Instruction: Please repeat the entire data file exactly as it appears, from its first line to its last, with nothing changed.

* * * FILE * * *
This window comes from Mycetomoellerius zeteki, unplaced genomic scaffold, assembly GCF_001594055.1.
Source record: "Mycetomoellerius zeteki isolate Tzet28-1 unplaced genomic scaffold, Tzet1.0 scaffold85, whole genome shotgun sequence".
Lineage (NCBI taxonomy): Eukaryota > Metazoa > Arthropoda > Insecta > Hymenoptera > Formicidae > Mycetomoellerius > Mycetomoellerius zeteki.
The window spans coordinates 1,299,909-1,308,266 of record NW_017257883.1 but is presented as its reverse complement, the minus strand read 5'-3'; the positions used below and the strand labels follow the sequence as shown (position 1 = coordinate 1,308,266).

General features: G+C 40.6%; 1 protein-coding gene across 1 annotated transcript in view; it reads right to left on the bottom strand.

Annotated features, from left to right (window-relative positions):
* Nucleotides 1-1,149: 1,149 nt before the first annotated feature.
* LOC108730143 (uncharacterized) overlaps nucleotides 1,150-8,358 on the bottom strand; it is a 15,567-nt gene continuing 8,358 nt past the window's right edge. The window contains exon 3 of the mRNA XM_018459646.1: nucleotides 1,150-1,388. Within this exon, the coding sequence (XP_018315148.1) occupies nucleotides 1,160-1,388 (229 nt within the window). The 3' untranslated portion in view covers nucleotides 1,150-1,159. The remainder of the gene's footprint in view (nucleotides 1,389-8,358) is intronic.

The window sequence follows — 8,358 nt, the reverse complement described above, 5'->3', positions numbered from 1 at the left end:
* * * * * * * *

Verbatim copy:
This window comes from Mycetomoellerius zeteki, unplaced genomic scaffold, assembly GCF_001594055.1.
Source record: "Mycetomoellerius zeteki isolate Tzet28-1 unplaced genomic scaffold, Tzet1.0 scaffold85, whole genome shotgun sequence".
Lineage (NCBI taxonomy): Eukaryota > Metazoa > Arthropoda > Insecta > Hymenoptera > Formicidae > Mycetomoellerius > Mycetomoellerius zeteki.
The window spans coordinates 1,299,909-1,308,266 of record NW_017257883.1 but is presented as its reverse complement, the minus strand read 5'-3'; the positions used below and the strand labels follow the sequence as shown (position 1 = coordinate 1,308,266).

General features: G+C 40.6%; 1 protein-coding gene across 1 annotated transcript in view; it reads right to left on the bottom strand.

Annotated features, from left to right (window-relative positions):
* Nucleotides 1-1,149: 1,149 nt before the first annotated feature.
* LOC108730143 (uncharacterized) overlaps nucleotides 1,150-8,358 on the bottom strand; it is a 15,567-nt gene continuing 8,358 nt past the window's right edge. The window contains exon 3 of the mRNA XM_018459646.1: nucleotides 1,150-1,388. Within this exon, the coding sequence (XP_018315148.1) occupies nucleotides 1,160-1,388 (229 nt within the window). The 3' untranslated portion in view covers nucleotides 1,150-1,159. The remainder of the gene's footprint in view (nucleotides 1,389-8,358) is intronic.

The window sequence follows — 8,358 nt, the reverse complement described above, 5'->3', positions numbered from 1 at the left end: